Muscle Soreness – How to Reduce and Treat

by | Nov 1, 2018


Why do our muscles get sore and what can we do to alleviate the soreness?

Muscle Fatigue vs. Muscle Soreness

The pain you feel late in a workout when you are finishing your last set of a weights exercise – or the ache in your legs at the end of a long run – that sensation is muscle fatigue which is different from soreness.Exercise-induced muscle fatigue can occur in response to:

  • Short Term Intense Exercise (like sprints)
  • Sustained Intense Exercise (such as weight lifting sets) or
  • Prolonged Exercise (such as running long distances)

It’s common to feel muscle fatigue at the end of a hard workout and often provides a feeling of accomplishment – you know you had a hard workout. Muscle fatigue also presents itself in the form of pain or discomfort in the hours immediately after exercise.

Muscle fatigue is distinct from the painful soreness from exercise that occurs 24-72 hours after the workout has ended. That soreness is called “Delayed Onset Muscle Soreness” (or “DOMS”) and is a different beast from muscle fatigue. Feeling muscle fatigue during a workout doesn’t necessarily lead to DOMS.

Delayed Onset Muscle Soreness

When we stress our muscles it causes micro-tears in the tissue and the process of rebuilding the damaged tissue is how additional muscle and strength is gained.

The tearing of muscle creates inflammation and more micro-tears create more inflammation. At a certain level of tearing an “inflammatory cascade” occurs and it is this build-up of inflammation that causes DOMS 24-48 hours after a workout. (Note that contrary to popular belief, buildup of lactic acid is not a cause of muscle soreness.) Inflammation primarily causes pain because the swelling pushes against nerve endings.

DOMS can be quite painful and it can take days for the soreness to go away.

DOMS doesn’t occur with every workout. It usually occurs when you perform exercises not usually performed or with big increases in the stress on muscles (such as increasing the amount of weight quickly). Gradually increasing the amount or intensity of exercise (i.e. less than 10%) usually avoids DOMS. Note, however, that soreness is not necessary for muscle growth – micro-tears, repair and increased strength can and does occur without soreness.

Strategies to Treat DOMS

Let’s say you’ve crushed your workout and now a day later you are quite sore. At this point what can you do about it? Science backed remedies to alleviate DOMS include:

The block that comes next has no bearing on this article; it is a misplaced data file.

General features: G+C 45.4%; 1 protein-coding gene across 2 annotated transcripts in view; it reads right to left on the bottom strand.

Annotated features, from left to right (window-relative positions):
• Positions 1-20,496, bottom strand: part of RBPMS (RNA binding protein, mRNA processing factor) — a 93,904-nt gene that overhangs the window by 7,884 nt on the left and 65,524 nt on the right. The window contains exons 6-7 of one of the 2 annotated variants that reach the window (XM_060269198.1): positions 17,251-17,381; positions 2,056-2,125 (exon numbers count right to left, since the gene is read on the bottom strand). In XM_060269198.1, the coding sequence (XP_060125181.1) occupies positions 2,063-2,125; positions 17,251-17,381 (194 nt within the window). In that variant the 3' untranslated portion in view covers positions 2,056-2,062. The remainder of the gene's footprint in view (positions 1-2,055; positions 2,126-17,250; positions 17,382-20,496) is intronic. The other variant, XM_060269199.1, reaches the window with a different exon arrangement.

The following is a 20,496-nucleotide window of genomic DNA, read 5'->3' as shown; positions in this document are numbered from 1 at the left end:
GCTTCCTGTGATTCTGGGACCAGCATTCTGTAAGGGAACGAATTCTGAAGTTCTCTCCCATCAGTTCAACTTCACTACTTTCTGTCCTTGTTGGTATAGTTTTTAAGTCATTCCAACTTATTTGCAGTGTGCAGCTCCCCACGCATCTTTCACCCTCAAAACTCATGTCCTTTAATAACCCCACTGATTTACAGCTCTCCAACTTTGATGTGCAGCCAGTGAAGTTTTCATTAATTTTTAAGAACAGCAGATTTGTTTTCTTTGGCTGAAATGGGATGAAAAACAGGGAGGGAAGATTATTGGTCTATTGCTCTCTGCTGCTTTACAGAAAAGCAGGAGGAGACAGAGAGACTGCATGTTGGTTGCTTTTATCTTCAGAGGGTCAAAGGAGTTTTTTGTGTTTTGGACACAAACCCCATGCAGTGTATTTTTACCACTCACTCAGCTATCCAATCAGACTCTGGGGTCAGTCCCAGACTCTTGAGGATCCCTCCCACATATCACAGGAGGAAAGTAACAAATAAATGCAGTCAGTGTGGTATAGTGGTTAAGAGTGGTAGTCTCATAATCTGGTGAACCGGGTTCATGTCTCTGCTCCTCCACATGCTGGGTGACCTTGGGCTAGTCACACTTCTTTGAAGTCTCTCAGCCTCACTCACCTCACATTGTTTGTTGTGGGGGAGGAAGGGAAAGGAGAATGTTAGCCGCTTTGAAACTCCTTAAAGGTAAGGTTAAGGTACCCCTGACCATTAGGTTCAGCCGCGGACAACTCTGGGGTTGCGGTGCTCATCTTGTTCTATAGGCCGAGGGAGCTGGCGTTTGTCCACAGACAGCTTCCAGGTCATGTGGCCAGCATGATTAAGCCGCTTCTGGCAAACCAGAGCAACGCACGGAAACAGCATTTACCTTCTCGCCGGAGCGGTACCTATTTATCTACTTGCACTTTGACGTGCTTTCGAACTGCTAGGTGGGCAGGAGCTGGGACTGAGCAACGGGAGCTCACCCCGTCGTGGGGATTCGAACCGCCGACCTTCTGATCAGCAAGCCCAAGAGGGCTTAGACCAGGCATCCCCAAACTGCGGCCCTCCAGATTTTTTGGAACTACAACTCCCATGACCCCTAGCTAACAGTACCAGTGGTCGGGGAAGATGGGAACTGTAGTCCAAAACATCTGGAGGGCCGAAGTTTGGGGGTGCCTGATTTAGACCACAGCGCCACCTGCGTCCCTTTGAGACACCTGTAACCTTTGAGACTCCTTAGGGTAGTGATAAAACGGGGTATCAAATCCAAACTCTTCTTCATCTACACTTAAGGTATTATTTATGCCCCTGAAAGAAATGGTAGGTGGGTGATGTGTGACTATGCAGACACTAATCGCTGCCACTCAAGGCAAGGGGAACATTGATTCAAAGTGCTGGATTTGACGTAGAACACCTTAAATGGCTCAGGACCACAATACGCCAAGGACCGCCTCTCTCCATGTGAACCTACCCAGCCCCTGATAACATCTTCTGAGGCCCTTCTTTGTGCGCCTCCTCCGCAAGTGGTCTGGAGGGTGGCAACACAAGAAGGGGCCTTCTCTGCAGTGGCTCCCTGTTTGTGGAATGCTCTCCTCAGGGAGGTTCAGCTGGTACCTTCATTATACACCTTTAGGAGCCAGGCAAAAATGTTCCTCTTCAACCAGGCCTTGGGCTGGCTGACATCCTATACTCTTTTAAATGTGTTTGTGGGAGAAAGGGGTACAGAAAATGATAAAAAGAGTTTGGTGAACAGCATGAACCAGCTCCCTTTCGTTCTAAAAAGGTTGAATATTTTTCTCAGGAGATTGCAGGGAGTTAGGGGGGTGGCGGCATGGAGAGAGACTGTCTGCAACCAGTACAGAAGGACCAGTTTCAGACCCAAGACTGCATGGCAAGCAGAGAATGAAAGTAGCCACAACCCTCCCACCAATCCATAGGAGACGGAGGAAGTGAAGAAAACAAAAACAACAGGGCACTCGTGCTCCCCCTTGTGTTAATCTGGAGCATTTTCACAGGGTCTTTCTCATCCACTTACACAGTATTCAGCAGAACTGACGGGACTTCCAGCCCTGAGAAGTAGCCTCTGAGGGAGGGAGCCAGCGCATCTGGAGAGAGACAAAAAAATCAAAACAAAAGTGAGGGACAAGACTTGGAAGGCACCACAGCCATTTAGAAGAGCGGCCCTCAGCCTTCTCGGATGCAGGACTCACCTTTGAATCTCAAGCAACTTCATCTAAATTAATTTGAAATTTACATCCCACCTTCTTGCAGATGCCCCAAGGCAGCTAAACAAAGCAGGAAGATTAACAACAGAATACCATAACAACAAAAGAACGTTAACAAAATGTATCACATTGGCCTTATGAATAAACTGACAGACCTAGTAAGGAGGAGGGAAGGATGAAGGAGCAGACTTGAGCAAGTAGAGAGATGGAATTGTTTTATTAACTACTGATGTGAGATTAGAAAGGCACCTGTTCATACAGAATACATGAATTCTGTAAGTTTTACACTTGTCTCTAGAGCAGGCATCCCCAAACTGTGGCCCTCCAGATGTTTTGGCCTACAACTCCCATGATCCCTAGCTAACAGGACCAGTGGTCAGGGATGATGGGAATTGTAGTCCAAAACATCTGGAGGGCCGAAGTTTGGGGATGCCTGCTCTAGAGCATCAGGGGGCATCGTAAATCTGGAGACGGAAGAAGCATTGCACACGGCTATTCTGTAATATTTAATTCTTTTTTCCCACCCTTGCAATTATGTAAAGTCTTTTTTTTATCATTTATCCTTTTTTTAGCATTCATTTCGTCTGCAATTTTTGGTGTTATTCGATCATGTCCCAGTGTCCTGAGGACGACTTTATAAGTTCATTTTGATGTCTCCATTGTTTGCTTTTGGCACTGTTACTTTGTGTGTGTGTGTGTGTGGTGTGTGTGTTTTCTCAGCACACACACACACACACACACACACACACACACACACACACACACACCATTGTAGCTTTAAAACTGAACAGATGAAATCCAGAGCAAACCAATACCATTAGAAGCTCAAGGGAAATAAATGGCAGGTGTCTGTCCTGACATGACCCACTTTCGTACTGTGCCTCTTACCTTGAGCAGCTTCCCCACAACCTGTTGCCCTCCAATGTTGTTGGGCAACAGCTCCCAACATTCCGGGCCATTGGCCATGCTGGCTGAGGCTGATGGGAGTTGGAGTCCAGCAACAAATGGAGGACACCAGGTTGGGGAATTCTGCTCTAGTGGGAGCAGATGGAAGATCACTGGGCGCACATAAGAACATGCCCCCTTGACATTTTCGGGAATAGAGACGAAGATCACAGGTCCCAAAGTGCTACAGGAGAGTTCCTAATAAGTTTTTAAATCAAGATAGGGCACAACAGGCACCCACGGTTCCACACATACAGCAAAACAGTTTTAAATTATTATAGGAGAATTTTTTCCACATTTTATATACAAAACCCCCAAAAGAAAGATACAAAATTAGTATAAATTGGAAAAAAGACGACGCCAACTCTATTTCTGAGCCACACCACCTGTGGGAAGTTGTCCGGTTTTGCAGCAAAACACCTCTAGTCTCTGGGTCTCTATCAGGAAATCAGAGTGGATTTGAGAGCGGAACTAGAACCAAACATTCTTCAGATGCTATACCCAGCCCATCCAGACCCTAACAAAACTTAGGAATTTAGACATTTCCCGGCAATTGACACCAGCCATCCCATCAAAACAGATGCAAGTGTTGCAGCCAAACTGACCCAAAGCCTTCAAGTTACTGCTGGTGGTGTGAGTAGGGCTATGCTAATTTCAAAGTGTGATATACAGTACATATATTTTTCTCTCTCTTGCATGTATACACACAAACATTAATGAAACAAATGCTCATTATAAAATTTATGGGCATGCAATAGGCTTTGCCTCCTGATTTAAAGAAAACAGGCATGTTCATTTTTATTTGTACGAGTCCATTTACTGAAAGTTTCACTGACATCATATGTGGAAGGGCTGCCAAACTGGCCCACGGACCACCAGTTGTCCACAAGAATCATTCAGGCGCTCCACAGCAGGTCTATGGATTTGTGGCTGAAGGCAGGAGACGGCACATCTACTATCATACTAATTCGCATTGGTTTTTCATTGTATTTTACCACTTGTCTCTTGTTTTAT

• Avoid strenuous exercise with the sore muscles for a few days.
  • Engage in light, low-impact exercise. Light workouts increase blood flow to the sore muscles which can help with the inflammation and can speed healing.
  • Self-massage using a foam roller has been found to reduce the effects of DOMS as the deep tissue stimulation increases blood flow to the sore muscle areas.
  • Similarly, a deep-tissue massage has been found to be effective in treating DOMS soreness (there is still some controversy whether massage helps – studies vary).
  • Some studies have found drinking coffee/caffiene before a workout reduces the severity of DOMS and eating tart cherries or drinking a tart cherry drink after a tough workout reduces DOMS.
  • Staying hydrated before, during and after workouts has been found to reduce DOMS.
  • Some studies have found consumption of omega-3 fatty acids for the days following workouts can help reduce the effects of DOMS.

There are a lot of other strategies that are unproven or have been dis-proven with respect to treating DOMS. These include:

  • Studies on stretching have not found that it helps alleviate DOMS
  • Ibuprophen and other pain relievers can provide temporary pain relief but don’t speed healing.

  • Use of heat and hot baths have not been found to reduce DOMS.
  • Consumption of protein supplements before, during or after a workout has not been found to help alleviate DOMS. That being said, consuming carbohydrates after a workout and ingesting adequate protein is important for muscle repair and growth.


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